Tuesday, May 21, 2013
Former Massachusetts Gov. Mitt Romney may have found his "Etch A Sketch" moment at Wednesday's debate.
Mitt Romney makes a point during his debate with President Obama on Wednesday night.
The Associated Press
Like the popular drawing toy, in which the user can completely erase the most complex picture with a quick shake, a Romney campaign aide suggested last spring that in the general election campaign Romney could wipe out the pitch he aimed at right-leaning primary voters and reintroduce himself to undecided independents, who would be open to a more moderate appeal.
On Wednesday, Romney appeared focused and prepared, standing toe-to-toe with the president, looking every bit his equal on the economic issues that dominated the debate.
He was helped by Obama, who looked tired and uncomfortable to be defending his record and was unable to make many attacks on Romney that stuck.
In fact, one of Romney's strongest moments came in defending his tax cut proposal which Obama described as a $5 trillion deficit buster.
"I don't have a $5 trillion tax cut," Romney said. "What I've said is that I won't put in a tax cut that adds to the deficit."
But he has and it would. According to the nonpartisan Tax Foundation, Romney's plan to drop tax rates by 20 percent, eliminate the inheritance tax, the alternative minimum tax and other tax reductions would indeed cost the federal budget $480 billion, which rounds out to $5 trillion over 10 years.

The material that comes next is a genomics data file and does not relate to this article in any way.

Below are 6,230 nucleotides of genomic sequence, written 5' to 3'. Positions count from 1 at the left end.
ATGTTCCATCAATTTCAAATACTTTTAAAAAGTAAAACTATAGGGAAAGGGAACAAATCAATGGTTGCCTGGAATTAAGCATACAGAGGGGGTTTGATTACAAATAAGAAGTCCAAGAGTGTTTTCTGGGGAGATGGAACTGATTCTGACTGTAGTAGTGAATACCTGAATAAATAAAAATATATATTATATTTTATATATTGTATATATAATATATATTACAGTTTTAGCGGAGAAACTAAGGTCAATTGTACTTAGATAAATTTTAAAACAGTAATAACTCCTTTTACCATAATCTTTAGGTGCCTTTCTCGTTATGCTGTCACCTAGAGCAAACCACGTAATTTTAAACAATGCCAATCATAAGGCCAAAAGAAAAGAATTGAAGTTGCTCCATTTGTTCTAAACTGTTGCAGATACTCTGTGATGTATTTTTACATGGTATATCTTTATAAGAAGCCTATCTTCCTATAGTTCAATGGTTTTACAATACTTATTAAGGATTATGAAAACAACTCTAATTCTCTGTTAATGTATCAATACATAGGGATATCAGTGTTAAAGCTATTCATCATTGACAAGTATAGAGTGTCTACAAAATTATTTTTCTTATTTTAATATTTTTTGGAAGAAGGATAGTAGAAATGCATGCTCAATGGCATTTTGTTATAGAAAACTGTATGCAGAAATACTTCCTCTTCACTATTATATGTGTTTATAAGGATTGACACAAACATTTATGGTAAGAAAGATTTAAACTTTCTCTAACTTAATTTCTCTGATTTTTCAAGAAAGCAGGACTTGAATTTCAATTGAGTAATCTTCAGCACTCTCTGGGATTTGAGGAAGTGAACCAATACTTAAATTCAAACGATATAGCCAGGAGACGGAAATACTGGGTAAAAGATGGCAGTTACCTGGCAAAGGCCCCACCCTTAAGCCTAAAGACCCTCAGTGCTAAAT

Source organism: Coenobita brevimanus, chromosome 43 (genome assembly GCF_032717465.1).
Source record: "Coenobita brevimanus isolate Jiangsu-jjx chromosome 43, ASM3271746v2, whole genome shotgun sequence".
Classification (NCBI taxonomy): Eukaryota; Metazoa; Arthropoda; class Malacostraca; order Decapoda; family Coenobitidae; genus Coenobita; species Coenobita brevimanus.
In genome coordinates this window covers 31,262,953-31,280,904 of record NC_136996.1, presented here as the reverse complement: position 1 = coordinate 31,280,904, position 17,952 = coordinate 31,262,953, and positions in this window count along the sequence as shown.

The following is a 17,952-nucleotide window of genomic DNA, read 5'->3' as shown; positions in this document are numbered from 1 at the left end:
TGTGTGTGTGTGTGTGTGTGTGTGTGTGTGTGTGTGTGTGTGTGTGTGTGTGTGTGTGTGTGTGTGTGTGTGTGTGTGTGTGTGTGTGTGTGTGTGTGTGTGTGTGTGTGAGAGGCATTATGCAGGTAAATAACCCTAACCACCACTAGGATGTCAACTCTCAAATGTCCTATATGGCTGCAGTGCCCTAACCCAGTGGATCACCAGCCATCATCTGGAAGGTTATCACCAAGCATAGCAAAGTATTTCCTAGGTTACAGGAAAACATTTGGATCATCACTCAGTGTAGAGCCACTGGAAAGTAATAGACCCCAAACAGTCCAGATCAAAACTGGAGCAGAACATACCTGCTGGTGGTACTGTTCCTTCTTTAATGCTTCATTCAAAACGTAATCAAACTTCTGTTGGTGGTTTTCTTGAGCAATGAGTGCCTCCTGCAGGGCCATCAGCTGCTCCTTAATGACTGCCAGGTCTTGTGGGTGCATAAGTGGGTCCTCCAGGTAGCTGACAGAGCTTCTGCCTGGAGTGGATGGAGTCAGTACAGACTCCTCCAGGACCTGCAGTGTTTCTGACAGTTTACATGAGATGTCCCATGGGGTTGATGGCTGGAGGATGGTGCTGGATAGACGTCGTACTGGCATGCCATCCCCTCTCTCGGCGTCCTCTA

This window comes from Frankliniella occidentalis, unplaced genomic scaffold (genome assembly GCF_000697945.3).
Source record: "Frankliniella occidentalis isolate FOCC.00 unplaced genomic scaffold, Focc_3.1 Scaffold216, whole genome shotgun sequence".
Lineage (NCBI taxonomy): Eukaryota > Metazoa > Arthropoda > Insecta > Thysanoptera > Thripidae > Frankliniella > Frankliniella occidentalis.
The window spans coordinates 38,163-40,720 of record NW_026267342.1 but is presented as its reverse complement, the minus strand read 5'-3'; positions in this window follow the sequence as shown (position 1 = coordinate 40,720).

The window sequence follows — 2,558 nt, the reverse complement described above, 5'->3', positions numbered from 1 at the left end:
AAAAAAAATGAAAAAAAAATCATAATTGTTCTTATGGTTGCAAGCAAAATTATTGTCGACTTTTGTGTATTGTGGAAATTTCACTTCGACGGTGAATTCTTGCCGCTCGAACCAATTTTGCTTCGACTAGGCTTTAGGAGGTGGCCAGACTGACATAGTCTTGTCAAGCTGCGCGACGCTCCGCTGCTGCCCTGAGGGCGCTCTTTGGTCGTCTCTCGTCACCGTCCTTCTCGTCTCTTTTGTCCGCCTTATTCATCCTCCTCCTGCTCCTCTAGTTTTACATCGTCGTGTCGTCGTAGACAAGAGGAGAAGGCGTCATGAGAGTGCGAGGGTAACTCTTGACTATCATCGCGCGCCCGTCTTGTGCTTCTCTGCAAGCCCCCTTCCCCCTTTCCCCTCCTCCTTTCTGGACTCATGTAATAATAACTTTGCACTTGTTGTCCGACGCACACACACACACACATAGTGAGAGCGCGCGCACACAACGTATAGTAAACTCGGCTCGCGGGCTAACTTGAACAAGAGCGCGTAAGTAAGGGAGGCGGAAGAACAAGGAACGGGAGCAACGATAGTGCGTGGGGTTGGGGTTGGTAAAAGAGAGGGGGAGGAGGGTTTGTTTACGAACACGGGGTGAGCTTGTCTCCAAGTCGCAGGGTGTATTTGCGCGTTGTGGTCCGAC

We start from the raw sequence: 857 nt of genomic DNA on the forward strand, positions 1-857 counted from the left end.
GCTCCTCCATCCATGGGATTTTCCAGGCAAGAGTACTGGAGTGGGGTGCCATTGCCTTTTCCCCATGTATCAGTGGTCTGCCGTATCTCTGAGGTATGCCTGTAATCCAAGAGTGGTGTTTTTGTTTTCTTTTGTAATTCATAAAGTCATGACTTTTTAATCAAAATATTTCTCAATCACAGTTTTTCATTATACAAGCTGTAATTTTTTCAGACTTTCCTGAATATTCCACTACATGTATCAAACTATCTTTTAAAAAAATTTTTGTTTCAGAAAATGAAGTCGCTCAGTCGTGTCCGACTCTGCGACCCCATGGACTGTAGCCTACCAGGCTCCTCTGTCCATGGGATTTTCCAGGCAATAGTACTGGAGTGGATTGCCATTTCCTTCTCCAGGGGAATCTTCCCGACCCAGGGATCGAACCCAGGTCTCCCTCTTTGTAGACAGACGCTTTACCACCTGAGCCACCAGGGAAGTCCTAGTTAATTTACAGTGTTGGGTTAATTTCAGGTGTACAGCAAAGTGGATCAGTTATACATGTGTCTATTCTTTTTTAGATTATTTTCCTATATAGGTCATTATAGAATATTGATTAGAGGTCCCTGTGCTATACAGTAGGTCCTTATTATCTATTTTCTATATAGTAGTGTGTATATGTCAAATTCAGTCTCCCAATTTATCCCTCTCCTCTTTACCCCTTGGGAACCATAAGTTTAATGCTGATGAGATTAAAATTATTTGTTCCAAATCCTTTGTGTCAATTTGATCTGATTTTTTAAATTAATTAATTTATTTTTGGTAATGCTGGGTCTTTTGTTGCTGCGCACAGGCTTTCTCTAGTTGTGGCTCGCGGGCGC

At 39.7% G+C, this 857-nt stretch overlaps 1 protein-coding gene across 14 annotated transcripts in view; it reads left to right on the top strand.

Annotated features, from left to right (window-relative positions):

Romney said that he would pay for those tax cuts by closing loopholes and eliminating deductions. But the Tax Policy Foundation says there would not be enough of them to fill the gap without involving tax shelters like the home mortgage and health insurance deductions, effectively raising taxes on the middle class.
Some fact checkers buy Romney's explanation and conclude that he will pay for his tax cuts, but since he won't say what loopholes he would close, we remain skeptical. His new pledge seems geared for voters who have just tuned in. He has promised big tax cuts throughout his five-year run for the White House, and five weeks before Election Day is no time for an Etch-A-Sketch shake-up.